There's a lot of interest in attention, yet tracking it is no easy task. Attention metrics require openess and transparency, and should be underpinned by true data, if they are to become an established media currency, says Emma Jowett, VP of Sales, Northern Europe, Integral Ad Science (IAS).

Super Bowl LVIII was watched by a record-breaking 123.4 million viewers – making it the most watched programme of all time. If you aired a Super Bowl advert you would know whether it was a hit because people would either be talking about it, or they wouldn't. The average advertiser however does not have a Super Bowl-level budget and therefore needs a sure-fire method of knowing how effective their creative is. This is where attention comes in. Being able to effectively assess whether a campaign cuts through can help to give any brand an edge, and tell you whether your story is working or not.

However, while there is a great deal of noise around attention, many brands are still evaluating how attention metrics sit within or alongside their more established media currencies. While it's clear the future of advertising will be traded on these measures, there is, as of yet, little official industry-wide consensus on exactly what attention looks like.

This is understandable. Attention is no easy thing to track and even seemingly simple metrics can take a while to become an embedded part of the marketer's toolkit – viewability, for example, took a while to become a staple for marketers.

While the complexity of attention presents different issues and with 83% of media experts believing that it’s important for their company to have an attention strategy, it's clear that those who do not start to explore the possibilities of attention risk being left behind.

What makes up attention

The attention measurement landscape can be overwhelming. A vast array of metrics have flooded the market in recent years all attempting to distil the complex nature of attention down into a measurable form. While it can be tempting to wait for an industry-wide definition of attention to be codified by an industry body, the truth is that the advertising industry is already reaching a consensus on what effective attention measurement looks like.

Slimming down the wealth of metrics, there are three core signals that a majority of the industry agree on: the visibility of an ad, the situation it is in and the interaction it gains from audiences.


For all players in the advertising ecosystem, the visibility of an ad is the top priority when measuring attention, with 88% of media experts stating it was important. Visibility signals measure the validity of the impressions being served and are created from three key metrics: viewability, time-in-view, and full screen.

It comes as no surprise that if an advertisement is not visible, then consumers won't pay attention to it. Visibility is more than just viewability however. There is a sweet spot for time-in-view, for example, with ads that appear in audience vision for around 3–10 seconds more likely to drive incremental sales and ROI.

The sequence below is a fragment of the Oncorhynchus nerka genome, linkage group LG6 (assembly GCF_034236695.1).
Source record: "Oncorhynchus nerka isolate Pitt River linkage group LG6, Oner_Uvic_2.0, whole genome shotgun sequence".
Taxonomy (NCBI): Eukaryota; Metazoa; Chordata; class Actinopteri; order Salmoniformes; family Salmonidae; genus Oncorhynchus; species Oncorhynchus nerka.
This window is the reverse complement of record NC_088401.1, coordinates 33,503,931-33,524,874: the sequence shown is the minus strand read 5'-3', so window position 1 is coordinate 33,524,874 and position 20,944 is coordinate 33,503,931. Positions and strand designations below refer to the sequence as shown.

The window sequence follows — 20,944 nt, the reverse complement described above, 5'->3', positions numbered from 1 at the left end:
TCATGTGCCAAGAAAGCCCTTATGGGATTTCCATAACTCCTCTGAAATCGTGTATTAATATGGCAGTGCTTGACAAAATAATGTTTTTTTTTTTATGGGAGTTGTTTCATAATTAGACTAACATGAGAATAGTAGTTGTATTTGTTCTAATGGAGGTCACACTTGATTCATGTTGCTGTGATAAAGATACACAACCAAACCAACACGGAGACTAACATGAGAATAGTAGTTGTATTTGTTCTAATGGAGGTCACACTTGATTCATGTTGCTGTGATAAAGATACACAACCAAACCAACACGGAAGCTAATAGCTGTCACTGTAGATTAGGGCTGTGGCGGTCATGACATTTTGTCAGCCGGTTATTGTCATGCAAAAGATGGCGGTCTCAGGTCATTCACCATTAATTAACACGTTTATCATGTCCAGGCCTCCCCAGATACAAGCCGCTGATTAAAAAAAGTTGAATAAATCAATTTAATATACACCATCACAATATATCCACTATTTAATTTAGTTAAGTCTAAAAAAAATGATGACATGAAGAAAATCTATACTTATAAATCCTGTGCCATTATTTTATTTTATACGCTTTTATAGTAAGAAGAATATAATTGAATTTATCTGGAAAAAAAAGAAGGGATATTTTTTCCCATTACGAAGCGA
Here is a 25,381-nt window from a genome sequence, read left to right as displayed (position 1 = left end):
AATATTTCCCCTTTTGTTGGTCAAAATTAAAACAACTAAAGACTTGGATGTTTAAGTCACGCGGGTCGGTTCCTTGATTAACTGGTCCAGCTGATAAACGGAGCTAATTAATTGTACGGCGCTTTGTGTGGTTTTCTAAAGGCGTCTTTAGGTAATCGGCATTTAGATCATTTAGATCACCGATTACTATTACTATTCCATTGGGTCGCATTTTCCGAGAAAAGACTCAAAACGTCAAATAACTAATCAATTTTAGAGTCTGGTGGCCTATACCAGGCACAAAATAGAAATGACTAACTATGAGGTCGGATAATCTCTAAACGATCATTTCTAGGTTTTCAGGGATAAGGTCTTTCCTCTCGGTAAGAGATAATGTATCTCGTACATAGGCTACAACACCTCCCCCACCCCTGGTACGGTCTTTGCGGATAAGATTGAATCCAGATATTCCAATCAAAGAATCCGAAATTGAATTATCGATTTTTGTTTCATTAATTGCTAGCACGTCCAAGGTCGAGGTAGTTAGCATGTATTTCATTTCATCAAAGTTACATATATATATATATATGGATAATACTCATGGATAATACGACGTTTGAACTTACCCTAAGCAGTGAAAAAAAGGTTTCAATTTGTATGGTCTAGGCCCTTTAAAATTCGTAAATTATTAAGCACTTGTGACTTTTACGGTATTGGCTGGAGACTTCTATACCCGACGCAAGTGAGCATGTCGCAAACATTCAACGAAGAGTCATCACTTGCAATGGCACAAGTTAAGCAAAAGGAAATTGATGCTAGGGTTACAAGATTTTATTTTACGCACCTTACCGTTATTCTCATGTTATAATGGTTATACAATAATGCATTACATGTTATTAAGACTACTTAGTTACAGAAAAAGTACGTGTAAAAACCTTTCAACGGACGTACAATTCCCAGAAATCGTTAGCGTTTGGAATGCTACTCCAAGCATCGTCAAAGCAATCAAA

Situation is the next key set of signals, according to 80% of industry experts. The environment in which an ad is served impacts whether it will catch the eye of a consumer. Ad density, page orientation, brand suitability and contextual relevance are all metrics that build a picture of the situation of an ad.

Ultimately, what these metrics prove is that quality advertising – advertising that is brand safe, highly relevant to the environment, and not crowded out by other ads – directly drives not only attention, but direct results. For example, ads in contextually relevant environments were four times more memorable to consumers compared to out-of-context ads, while also driving purchase intent by 14%.


The final piece of the puzzle when it comes to attention is interaction. In order to build a true picture of attention however, marketers cannot simply focus on clicks alone. Instead sophisticated metrics such as scroll, volume and video plays or pauses can be used. The effectiveness of interaction also depends on the format used – interaction with display ads, for example, more strongly correlates with results than video ads.

Bringing science to the art of advertising

The complexity of attention means that finding a single metric that effectively measures it is unlikely. Instead, by using this blend of signals, marketers can start to build up a picture of how their campaigns drive attention.

Attention metrics can bridge the gap between the science and art of advertising. By building a picture of consumer attention, marketers will be able to more effectively understand how their storytelling is driving consumer action. When combined with new measurement strategies such as eyeball tracking, brands will be able to maximise the potential of all their campaigns, ensuring their most stand-out creative is utilised to its fullest extent.

If attention is to become a genuinely impactful metric, and not another fluffy number that does little to drive true results, transparency will be key. Only through openness and transparency will attention metrics become effectively underpinned by true data and outcomes, making them a valuable tool for all.

In a world with an ever-increasing number of distractions, the importance of attention measurement cannot be overstated. While seemingly a complex and multifaceted subject, the truth is that marketers can already start to drive ROI through the effective use of attention metrics. With many in the industry already united behind the importance of visibility, situation, and interaction signals in measuring attention, marketers do not need to wait to start measuring attention.